This editorial first appeared in The Dallas Morning News. Guest editorials don’t necessarily reflect the Denton Record-Chronicle’s opinions.
Poor Daryl Morey. Just three days ago, the Houston Rockets general manager was best known for having one of the NBA’s winningest career records and for pioneering analytics in the sport.
How was he to know that tweeting an image stating “Fight for freedom, stand with Hong Kong” would lead to him and his organization being banned from China, and the NBA backpedaling furiously to hang on to its multibillion-dollar business relationship with the communist-controlled country?
Didn’t Morey know that in 2008, when the league launched NBA China — which according to Forbes is now worth more than $4 billion, roughly $133 million for each of the NBA’s 30 franchises — that all NBA managers, coaches, players, cheerleaders and ball boys forfeited their constitutional right to free speech?
Didn’t Morey know that — along with a host of leading carmakers, airlines, tech companies, luxury brands and retailers — the NBA and all its affiliates would be labeled “separatists” and “enemies of the motherland” and banned from the lucrative Chinese market if he dared to voice his support for something as controversial as “freedom”?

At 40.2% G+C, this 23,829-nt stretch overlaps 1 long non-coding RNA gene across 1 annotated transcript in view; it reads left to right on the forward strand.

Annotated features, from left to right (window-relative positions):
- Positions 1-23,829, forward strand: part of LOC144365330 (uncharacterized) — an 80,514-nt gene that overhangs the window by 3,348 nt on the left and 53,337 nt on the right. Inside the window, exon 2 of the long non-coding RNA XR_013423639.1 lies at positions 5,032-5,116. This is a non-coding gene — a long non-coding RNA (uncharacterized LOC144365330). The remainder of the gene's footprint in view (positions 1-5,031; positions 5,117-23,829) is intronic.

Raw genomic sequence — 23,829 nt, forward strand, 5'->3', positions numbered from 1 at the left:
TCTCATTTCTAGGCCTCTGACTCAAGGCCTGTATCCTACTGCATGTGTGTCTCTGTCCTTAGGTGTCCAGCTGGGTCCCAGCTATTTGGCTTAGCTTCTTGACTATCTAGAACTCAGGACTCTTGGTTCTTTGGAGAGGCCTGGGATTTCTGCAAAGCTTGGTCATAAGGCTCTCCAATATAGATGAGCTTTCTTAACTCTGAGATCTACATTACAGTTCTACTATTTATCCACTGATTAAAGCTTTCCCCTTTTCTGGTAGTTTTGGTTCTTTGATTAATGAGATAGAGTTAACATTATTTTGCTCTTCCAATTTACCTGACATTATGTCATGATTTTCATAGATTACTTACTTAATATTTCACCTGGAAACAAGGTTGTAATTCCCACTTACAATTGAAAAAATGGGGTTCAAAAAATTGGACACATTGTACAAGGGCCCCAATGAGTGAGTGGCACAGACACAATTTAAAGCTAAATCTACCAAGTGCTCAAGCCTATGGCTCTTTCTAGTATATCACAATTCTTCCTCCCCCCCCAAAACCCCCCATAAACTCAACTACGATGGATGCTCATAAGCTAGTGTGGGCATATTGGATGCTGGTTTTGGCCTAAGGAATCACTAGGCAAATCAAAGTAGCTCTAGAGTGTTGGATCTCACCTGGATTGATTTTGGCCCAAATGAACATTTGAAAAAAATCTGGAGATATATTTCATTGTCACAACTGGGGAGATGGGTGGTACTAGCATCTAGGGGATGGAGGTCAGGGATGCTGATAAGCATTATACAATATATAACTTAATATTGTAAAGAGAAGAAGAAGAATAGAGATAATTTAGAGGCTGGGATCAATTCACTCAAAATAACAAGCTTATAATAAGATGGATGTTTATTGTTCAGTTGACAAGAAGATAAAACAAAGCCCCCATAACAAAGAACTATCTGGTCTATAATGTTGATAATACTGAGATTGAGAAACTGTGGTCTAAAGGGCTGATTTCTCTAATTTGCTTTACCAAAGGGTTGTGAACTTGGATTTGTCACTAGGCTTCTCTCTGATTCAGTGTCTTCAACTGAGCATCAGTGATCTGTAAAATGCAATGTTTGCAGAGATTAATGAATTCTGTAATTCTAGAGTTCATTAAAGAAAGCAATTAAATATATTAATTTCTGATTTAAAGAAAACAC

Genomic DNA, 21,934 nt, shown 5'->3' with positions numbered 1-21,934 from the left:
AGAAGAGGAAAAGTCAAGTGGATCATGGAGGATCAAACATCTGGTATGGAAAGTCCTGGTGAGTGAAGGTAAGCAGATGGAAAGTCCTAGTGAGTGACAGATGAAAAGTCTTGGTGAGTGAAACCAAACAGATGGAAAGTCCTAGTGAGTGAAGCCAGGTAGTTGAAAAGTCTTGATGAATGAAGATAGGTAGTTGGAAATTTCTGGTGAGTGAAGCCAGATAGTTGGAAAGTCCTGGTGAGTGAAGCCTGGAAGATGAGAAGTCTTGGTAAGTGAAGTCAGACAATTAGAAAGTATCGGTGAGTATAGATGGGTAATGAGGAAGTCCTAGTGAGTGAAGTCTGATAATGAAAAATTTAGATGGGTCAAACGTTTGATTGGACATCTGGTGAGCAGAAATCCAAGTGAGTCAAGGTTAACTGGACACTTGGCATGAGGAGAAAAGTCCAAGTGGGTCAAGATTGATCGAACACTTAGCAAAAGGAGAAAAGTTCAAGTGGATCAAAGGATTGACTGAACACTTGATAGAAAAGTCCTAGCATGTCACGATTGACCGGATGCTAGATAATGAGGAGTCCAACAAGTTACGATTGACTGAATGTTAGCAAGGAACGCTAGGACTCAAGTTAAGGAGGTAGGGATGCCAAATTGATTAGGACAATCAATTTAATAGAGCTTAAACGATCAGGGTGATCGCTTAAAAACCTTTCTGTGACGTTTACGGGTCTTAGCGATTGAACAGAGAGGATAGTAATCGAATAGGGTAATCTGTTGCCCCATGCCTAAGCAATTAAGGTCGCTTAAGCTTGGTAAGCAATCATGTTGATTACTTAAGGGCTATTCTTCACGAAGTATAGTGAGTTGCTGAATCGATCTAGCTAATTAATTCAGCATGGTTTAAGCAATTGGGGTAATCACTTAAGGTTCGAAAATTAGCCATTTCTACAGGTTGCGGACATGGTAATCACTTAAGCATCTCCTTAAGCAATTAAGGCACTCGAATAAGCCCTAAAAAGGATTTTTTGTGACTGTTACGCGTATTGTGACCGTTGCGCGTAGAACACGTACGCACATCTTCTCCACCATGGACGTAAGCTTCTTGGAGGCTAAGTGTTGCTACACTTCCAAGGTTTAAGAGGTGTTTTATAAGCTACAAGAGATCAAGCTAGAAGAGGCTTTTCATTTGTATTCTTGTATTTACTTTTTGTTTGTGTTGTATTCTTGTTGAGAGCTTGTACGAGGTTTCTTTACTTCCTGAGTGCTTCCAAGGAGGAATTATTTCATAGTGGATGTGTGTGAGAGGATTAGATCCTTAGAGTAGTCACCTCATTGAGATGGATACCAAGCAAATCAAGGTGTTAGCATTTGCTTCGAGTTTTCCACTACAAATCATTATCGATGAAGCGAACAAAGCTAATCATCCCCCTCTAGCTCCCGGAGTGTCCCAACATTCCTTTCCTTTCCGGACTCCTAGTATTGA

Yes, Morey deleted the offending tweet almost immediately, and then promptly tweeted to his “Chinese fans and sponsors” that “offending them or misunderstanding them was not my intention” and that he was “merely voicing one thought, based on one interpretation, of one complicated event.” But shouldn’t he have known that the price of admission to the Chinese market is self-censorship and the wholesale abandonment of America’s most precious values?
Clearly, the answer is no. As a U.S. citizen and a person of great wealth and influence, Morey didn’t give a tweet stating “Fight for freedom, stand with Hong Kong” a second thought.
Neither did he realize that the long arm of China’s censors and state-controlled media would target him and his organization with a vehemence reminiscent of the public shamings that were commonplace during the Communist Party’s brutal Cultural Revolution of the 1960s and 1970s.
All that being said, we’d like to thank Daryl Morey for, perhaps unwittingly, shining a bright light on the reality facing 1.4 billion Chinese under one-party communist rule, and the very constraints on freedom that the Hong Kong protesters fear are in their future.
For its part, after an initial statement calling Morey’s tweet “regrettable,” the NBA has since reaffirmed what Commissioner Adam Silver called its “long-held values” including support of freedom of expression. As a league, Silver continued, “we are not willing to compromise those values.”
Let’s hope Silver and the NBA stand by those words going forward. NBA great Michael Jordan famously said, “If you quit once, it becomes a habit.” That’s just as true for freedom as it is for basketball.